Open-carry handgun hunting without a CCW or CHL is only legal for Michigan residents.
I don't think "any state"......... I think only states who have a CHL license that MI honors.
For example, a CHL holder from Indy would be OK but a CHL holder from Texas (me) would not be OK. Right?
What if you have a CHL from a state that allows non-residents to apply (MI does not), but you don't live in that particular state and also are a non-resident of MI??? You have a VALID CHL for a state you do not reside in and are using it in MI to open-carry a handgun while hunting.
To carry in Michigan if you are not a resident of Michigan you need to be a resident of the state that has issued the carry permit. The same would go for hunting with a handgun.
To carry in MI you need to be a resident of a state whose CHL is honored by MI, not simply just a CHL holder from any state.
The text on hunting in MI with a handgun and what the actual CHL requirements are seems to be a dodged point on the DNR website.
That is correct.
Here is a link to the Michigan state police web site.
Or maybe you just need any CHL from any state? There is a point of "from your home state" but no effort in clarifing if any CCW states are not included.
Follow this link to the Michigan Attorny Generals site on Michigan CCW Reciprocity. You need to be a resident of one of the states that Michigan has a reciprocity agreement with.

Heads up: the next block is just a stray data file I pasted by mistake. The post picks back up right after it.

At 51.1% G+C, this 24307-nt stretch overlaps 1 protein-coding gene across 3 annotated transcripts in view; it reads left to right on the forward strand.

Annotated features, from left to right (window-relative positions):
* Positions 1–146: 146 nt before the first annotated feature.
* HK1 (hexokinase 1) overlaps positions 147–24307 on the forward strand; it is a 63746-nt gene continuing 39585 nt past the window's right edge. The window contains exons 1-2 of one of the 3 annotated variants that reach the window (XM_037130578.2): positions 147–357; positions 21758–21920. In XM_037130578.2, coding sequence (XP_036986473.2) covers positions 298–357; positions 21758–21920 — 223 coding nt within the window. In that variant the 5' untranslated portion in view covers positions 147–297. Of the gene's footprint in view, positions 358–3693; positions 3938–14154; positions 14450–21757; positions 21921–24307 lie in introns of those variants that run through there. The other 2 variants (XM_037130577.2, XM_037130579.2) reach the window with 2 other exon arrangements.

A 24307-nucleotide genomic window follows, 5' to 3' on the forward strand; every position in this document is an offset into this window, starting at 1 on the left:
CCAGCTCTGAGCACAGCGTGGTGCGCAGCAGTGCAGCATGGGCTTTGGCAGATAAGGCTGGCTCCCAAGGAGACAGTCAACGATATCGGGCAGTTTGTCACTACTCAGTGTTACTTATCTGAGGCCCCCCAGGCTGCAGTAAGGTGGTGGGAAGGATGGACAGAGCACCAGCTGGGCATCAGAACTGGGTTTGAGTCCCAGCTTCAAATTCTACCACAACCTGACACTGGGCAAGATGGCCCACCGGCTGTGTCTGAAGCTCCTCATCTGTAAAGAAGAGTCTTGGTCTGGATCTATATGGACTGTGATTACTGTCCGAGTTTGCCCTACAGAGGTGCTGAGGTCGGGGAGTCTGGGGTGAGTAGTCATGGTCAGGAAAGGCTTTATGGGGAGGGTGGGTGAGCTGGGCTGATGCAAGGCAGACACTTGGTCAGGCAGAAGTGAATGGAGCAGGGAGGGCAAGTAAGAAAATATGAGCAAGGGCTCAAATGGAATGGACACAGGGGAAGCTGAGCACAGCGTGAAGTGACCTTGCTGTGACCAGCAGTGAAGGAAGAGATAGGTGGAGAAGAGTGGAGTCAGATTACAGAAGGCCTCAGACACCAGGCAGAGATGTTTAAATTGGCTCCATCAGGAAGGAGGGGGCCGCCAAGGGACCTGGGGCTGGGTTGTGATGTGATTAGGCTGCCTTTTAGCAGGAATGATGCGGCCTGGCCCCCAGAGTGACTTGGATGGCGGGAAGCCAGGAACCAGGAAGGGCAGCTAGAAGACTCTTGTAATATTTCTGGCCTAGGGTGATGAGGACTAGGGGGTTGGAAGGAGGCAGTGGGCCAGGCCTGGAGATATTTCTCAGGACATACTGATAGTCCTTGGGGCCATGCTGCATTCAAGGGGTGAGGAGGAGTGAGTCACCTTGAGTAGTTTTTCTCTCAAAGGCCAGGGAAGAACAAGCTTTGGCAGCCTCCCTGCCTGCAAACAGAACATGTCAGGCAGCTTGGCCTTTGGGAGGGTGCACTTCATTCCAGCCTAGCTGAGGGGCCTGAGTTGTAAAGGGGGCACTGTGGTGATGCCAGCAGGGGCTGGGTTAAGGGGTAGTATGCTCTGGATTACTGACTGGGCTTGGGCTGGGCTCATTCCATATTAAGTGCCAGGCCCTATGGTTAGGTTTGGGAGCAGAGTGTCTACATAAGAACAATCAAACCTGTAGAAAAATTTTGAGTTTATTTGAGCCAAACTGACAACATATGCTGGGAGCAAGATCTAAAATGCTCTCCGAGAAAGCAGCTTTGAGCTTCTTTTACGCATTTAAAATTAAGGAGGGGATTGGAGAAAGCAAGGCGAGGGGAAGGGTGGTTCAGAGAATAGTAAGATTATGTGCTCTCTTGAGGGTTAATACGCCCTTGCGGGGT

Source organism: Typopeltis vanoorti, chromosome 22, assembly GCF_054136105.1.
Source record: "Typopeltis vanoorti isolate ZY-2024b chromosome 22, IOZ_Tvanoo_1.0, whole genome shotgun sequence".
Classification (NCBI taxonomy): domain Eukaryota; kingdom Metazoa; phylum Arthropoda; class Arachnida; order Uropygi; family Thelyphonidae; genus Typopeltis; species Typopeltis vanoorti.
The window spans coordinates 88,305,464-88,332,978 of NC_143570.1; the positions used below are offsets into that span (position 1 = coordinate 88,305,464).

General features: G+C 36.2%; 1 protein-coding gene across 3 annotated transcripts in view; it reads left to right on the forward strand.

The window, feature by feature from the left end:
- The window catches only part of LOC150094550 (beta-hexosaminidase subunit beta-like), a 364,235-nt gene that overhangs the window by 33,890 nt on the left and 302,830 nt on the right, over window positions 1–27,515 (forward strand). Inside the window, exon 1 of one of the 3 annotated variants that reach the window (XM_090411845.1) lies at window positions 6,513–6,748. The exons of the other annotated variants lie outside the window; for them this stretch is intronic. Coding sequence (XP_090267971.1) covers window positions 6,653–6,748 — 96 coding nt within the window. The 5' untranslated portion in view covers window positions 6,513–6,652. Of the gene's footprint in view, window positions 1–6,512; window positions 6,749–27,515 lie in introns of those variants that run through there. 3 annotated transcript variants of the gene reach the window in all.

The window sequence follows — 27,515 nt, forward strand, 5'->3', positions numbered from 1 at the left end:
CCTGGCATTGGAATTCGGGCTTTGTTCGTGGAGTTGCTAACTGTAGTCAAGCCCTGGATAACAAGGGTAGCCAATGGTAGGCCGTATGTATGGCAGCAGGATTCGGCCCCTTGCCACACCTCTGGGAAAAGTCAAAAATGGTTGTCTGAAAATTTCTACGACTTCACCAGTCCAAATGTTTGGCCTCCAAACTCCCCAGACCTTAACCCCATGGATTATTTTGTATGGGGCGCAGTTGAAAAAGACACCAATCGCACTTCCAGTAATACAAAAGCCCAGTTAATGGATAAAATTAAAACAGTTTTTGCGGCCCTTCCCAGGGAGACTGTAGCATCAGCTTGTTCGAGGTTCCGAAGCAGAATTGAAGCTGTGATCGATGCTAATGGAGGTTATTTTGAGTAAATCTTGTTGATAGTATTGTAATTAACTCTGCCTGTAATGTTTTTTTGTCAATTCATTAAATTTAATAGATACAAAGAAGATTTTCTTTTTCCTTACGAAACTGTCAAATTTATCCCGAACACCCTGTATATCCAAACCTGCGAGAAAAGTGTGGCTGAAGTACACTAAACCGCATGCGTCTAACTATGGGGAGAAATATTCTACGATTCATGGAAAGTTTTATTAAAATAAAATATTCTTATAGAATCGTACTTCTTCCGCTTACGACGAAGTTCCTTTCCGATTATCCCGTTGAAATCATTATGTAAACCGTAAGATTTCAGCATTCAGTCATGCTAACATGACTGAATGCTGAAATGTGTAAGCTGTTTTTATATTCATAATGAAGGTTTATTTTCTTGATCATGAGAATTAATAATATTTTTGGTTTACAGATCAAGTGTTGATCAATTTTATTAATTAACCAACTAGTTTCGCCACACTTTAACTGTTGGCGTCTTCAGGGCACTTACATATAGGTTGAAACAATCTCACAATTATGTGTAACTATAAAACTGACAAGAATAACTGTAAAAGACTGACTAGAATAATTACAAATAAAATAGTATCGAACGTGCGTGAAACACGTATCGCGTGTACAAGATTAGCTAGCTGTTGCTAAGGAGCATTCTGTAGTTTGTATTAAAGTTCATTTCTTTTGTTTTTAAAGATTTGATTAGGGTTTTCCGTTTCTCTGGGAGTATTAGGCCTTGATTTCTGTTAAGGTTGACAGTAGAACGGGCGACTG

"the only way a nonresident can hunt with a handgun is if they have a CCW from their statesident can hunt with a handgun is if they have a CCW from their state"
That is correct....I lived in Wisconsin...wanted to hunt with my father in the UP
No way baby....I would have had to move to a state with CCW
They like to make lotsm of laws in MI
Just got off the phone with the MI State Police.
I got transfered a few times but the questions were answered in a friendly manner.
1) MI DOES honor the CHL from ANY other state.
2) The non-resident MUST be a citizen of the state in which they hold the CHL. (i.e. I am screwed in WI, even though I can carry in TX, FL, OK, AR, AL,.......and a handful of other states).
3) The same rules apply for open-carry hunting.
Michigan honors *all* states CCW/CHL (regardless of reciprocity) which is why I said "from any state." You *may* have to actually have residency in the state that issued the permit as well, but I don't believe that this was the case for non-Michigan residents at one point.
Check out packing.org for more info:
According to the State Police you do.